Over the course of McEwan’s perspective- shifting narrative, we find characters, again and again, realizing that they are bounded by otherness, by other minds with their own plans, their own interiori- ties, their own ways of perceiving the world. Early in the novel, thirteen-year-old Briony Tallis, while alone in her room, wonders whether everyone else could in fact be as “alive” as she:
If the answer was yes, then the world, the social world, was unbearably com- plicated, with two billion voices, and everyone’s thoughts striving in equal importance and everyone’s claim on life as intense, and everyone thinking they were unique, when no one was. One could drown in irrelevance. (36)
MILESTONES OF THE STORY
The action of the first part of Atonement, running nearly half the novel’s length, is almost entirely confined to one of the hottest summer days of 1935, before the World War II.
Briony Tallis and the line between her creations and the world around her is a rather fine one. If the vignettes she writes and performs fulfill her own obsessive “passion for tidiness,” it appears they can also help her to assuage the complexities of an as yet unfathomable world (Atonement 7).
The description of an event as unassuming as children preparing a Mans- field Park-ish family play is a subtle tactic on McEwan’s part as it ironically foreshadows far more consequential self–Other confrontations to come in the novel…
By reducing others to the status of artificial things, she can take the mystery out of alterity, she can accommodate chaotic reality with a tidy narrative of her own design. In fact, Briony’s aesthetic management of others very nearly parodies the more formal aspects of Fascism, which is itself looming on the horizon of the Tallis’s world. Susan Sontag has expressed how the Fascist aesthetic was predicated on “the turning of people into things [: : : and] the ideal of life as art” (91, 96). “We who shape German policy,” stated Goebbels in 1933, “feel ourselves to be artists [: : : ] the task of art and the artist [being] to form, to give shape, to remove the diseased and create freedom for the healthy” (qtd. in Sontag, 92). Cynthia Ozick goes right to the inhuman core of the matter, explaining, “the German Final Solution was an aesthetic solution; it was a job of editing, it was the artist’s finger removing a smudge; it simply annihilated what was considered not harmonious” (165). While Briony Tallis should hardly be seen as a proto-fascist, her artful brand of solipsism can at least be seen as symptomatic of a shared urge (of which Nazism is possibly one of the more extreme examples), that is, the need to simplify any confrontation with otherness by objectifying the Other; in effect, to say that other minds are not as real as one’s own.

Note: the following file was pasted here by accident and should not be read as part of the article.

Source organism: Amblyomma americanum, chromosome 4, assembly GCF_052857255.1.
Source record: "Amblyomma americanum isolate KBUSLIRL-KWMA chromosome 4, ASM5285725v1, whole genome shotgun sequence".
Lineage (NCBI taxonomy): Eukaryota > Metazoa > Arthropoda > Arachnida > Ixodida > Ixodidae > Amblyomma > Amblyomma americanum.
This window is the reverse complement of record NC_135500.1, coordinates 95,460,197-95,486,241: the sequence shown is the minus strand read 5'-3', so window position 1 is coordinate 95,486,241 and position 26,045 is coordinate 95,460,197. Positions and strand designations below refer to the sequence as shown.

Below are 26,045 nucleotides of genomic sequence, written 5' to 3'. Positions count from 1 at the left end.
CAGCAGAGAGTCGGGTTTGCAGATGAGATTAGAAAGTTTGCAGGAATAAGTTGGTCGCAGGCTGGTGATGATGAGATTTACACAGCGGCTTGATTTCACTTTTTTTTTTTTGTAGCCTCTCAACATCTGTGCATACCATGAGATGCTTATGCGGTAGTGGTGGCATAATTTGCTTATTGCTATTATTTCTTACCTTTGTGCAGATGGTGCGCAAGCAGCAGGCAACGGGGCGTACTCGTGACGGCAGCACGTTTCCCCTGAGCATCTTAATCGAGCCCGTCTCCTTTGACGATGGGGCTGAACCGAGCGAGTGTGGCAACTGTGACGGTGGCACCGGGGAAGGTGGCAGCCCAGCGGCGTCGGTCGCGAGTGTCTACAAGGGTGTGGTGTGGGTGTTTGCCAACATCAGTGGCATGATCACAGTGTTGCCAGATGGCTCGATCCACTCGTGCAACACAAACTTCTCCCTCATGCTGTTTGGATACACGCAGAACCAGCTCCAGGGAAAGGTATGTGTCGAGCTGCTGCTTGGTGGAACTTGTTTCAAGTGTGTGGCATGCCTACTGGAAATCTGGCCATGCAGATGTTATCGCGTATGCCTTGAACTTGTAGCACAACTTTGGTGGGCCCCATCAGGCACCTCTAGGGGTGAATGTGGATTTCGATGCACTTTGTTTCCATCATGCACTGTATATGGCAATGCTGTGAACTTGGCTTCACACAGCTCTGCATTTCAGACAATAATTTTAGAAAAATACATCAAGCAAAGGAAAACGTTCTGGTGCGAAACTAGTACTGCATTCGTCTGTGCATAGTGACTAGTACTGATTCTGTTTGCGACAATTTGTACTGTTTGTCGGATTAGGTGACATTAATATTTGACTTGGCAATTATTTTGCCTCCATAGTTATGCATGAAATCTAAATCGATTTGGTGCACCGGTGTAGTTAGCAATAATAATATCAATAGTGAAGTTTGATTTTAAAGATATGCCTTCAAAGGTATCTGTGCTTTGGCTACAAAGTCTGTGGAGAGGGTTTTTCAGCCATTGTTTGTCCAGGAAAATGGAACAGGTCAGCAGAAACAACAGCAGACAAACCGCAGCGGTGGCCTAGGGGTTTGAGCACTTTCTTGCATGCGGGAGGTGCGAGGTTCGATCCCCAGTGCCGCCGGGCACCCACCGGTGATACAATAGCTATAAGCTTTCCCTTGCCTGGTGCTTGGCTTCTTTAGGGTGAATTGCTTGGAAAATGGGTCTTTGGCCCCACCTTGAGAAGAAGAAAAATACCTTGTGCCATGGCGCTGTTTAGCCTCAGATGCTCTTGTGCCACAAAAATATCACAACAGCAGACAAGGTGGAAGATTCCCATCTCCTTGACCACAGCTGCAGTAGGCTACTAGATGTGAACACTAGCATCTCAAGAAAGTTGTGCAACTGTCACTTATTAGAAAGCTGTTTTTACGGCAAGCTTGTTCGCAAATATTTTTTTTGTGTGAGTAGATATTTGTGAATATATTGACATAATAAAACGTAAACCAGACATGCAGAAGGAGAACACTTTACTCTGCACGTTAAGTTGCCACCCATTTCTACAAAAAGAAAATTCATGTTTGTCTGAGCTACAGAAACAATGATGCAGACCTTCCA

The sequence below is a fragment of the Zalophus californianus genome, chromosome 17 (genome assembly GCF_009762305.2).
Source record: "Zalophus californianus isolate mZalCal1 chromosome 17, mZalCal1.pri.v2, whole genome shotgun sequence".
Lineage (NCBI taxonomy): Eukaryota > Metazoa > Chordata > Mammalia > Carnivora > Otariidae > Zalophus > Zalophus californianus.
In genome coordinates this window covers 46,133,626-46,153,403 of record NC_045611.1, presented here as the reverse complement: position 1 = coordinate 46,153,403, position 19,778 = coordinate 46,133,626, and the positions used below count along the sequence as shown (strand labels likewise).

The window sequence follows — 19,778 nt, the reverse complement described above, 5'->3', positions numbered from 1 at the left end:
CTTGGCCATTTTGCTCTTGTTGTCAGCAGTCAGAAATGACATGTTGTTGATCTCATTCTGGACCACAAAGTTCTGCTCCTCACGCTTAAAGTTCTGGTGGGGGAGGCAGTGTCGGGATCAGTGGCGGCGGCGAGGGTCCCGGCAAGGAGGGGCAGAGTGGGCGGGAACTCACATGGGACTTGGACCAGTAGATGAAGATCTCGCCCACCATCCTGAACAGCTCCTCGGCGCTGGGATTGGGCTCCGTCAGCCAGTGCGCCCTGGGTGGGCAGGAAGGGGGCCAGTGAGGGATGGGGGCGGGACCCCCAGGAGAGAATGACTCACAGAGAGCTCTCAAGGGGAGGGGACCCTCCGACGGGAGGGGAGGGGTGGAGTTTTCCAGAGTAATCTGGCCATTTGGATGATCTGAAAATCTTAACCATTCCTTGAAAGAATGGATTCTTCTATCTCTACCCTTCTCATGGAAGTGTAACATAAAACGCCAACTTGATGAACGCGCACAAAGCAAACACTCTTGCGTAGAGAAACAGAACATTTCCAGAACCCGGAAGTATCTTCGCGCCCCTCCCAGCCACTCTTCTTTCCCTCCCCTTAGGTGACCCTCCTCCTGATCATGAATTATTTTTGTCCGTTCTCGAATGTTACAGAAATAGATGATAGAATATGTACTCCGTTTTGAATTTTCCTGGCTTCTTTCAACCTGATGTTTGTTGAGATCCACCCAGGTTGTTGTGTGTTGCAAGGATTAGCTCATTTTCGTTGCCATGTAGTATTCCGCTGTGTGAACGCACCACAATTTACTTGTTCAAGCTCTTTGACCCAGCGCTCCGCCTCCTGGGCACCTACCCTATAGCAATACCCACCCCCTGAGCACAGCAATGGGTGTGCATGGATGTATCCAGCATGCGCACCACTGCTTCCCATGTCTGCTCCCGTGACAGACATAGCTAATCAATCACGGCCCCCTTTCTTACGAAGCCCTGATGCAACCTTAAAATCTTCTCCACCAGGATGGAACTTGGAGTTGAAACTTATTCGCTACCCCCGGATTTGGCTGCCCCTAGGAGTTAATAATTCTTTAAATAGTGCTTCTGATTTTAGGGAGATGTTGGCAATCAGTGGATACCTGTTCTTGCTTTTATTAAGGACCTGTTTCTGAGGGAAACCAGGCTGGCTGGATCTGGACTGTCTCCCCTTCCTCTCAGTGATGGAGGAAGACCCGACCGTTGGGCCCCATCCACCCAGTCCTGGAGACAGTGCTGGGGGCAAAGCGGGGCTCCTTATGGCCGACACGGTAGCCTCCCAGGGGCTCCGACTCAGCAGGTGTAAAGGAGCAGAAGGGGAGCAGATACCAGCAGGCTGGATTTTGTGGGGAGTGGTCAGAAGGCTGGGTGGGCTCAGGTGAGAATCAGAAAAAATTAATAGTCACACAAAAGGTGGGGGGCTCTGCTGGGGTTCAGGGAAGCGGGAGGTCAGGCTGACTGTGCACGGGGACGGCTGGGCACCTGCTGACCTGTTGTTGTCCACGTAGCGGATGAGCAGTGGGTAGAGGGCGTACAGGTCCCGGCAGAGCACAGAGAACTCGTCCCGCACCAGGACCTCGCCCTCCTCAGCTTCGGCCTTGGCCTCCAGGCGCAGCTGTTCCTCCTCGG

The narrative she fashions around her life and imposes on others, as we shall see, works to dismiss anything unknown by carefully obscuring the mystery of otherness.
The true culprit, the future chocolate tycoon, Paul Marshall, is never suspected. It would seem far more acceptable to put this sort of thing down to the son of a cleaner than to confront the rather more scandalous proposition that it was committed by a someone of higher stature.3 Here, in McEwan’s dark world of “believing is seeing,” certainty is led by preconceived notions, habits of interpretation (McEwan, Interview by John Sutherland).